A documentary can, if executed well and with the right amount of critical distance, be a powerful medium to highlight a problem and even be one step of solving an issue altogether. If anything, the information provided and the images used within the film may reach the audience, start a discussion and make people aware of events in the world. Therefore, for filmmaker John La Raw making a documentary about drug addiction in his home country of Myanmar, its background and its connection to the country’s politics, is a means to emphasize the pressing matter of dealing with this issue on a communal and governmental level, as he stresses in his statement about the film.
“The Opium War” is screening at Vesoul International Film Festival of Asian Cinema 2020
Within the roughly 50 minutes of his documentary, La Raw essentially follows two agendas: to inform and to reveal. On the one hand, he follows the historical and political background of the drug problem in his country, leading back to the country’s independence in 1948 and the subsequent struggles of tribes in Myanmar demanding autonomy, which had been guaranteed to them. With a civil war that has lasted long and cost thousands of lives as well as growing social issues, most significantly poverty and unemployment, drugs have become an integral problem spreading wider than the cycle of addict and dealer, but which points directly at families and communities dependent on planting and harvesting opium and other drugs. In order to crack this cycle movements, such as Pat Jasan have declared a war on drugs, a mass movement involving them destroying drug fields and even hunting down dealers while also offering help for addicts and farmers.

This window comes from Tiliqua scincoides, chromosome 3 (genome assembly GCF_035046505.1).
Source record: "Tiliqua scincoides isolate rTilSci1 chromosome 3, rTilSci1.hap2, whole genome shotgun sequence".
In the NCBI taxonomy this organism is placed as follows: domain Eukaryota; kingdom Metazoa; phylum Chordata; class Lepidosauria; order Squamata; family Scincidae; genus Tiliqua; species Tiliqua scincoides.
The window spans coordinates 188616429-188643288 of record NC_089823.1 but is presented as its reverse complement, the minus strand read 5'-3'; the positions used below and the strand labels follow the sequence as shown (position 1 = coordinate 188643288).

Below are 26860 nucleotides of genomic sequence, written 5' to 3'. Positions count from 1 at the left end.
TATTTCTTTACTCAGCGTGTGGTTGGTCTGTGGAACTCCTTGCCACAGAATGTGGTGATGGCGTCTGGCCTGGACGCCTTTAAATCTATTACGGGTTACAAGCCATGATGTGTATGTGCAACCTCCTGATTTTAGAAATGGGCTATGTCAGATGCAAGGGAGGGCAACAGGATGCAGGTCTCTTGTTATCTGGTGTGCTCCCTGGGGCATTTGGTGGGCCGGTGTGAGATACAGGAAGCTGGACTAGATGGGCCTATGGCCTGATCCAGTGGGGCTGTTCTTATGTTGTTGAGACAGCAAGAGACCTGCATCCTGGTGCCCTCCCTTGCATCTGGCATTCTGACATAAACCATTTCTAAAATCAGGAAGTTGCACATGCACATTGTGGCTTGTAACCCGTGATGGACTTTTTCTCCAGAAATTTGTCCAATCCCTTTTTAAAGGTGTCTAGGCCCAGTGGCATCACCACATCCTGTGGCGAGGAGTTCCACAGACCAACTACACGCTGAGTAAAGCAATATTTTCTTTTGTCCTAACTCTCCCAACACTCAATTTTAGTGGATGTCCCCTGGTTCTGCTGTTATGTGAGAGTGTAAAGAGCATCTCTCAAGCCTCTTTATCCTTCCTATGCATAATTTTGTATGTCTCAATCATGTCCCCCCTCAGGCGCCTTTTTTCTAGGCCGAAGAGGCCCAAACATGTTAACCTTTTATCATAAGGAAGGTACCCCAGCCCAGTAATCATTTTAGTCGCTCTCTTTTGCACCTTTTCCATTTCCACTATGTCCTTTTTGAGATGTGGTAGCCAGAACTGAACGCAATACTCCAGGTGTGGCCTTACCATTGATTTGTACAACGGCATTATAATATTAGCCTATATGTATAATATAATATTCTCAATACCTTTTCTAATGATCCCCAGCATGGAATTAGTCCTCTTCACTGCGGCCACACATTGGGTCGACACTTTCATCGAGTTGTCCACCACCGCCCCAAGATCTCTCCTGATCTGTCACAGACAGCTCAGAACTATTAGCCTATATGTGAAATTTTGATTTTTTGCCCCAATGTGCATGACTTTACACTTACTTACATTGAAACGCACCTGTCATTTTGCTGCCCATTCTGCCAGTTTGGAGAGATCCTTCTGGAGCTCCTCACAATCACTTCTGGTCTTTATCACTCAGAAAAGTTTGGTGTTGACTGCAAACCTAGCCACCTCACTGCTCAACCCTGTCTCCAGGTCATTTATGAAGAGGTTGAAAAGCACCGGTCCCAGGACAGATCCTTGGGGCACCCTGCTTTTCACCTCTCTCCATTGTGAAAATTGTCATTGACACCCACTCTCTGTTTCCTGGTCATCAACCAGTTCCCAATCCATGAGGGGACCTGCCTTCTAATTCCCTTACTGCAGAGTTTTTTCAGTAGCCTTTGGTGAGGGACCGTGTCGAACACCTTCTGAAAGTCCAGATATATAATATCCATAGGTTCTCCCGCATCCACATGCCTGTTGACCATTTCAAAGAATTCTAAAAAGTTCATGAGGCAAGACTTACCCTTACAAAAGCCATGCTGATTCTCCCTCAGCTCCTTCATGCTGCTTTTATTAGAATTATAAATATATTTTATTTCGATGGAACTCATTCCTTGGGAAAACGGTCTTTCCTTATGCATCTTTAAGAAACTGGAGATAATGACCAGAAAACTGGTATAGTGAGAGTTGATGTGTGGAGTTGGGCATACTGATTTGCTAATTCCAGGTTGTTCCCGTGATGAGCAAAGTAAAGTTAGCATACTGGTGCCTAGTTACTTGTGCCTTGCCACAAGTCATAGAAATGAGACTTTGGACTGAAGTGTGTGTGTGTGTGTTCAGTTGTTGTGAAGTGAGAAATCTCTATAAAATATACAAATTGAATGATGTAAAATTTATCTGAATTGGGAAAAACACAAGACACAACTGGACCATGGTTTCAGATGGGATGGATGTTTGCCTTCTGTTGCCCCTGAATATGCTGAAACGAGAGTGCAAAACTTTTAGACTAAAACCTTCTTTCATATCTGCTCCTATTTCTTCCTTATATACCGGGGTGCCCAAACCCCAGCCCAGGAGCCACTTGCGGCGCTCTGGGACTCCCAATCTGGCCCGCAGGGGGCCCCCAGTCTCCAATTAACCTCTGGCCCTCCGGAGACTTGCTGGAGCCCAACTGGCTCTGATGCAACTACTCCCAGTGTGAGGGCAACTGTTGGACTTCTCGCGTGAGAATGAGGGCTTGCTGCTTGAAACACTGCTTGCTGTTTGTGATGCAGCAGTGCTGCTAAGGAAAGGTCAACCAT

While its overall structure is relatively straight-forward, La Raw’s chronological approach in combination with the footage he shot following the Pat Jasan through the country also reveals the interconnectedness of drugs, society and politics. In one of the most eye-opening scenes representatives of the military try to shift the blame between the Pat Jasan and enraged farmers by attempting to play mediator. The sighs of the soldiers, their helpless gestures and tired facial expressions may be seen as symptomatic for a system which has stopped working long ago, at least when it comes to preventing crime and furthering misery within large parts of the population.
As mentioned before, La Raw’s camera follows most of the events closely, resulting in a heightened authenticity of his film. At the same time, you often wish the director would attempt a more distanced approach to his subject, especially considering his overall message, which he already expresses in his initial statement to the film. Although its images are shocking, at times they fail to reveal a deeper truth going far beyond the borders of Myanmar while also exposing the Pat Jasan’s actions as questionable, for example, in the very disturbing scenes of them hunting down local drug dealers.
“The Opium War” is a solid documentary about the drug problem in Myanmar, the ways people have decided to fight it and the chronicle of that fight. While certainly making a provocative point and raising the awareness towards an issue, John La Raw at times comes too close to his subject without exploring the deeper layers to the issue.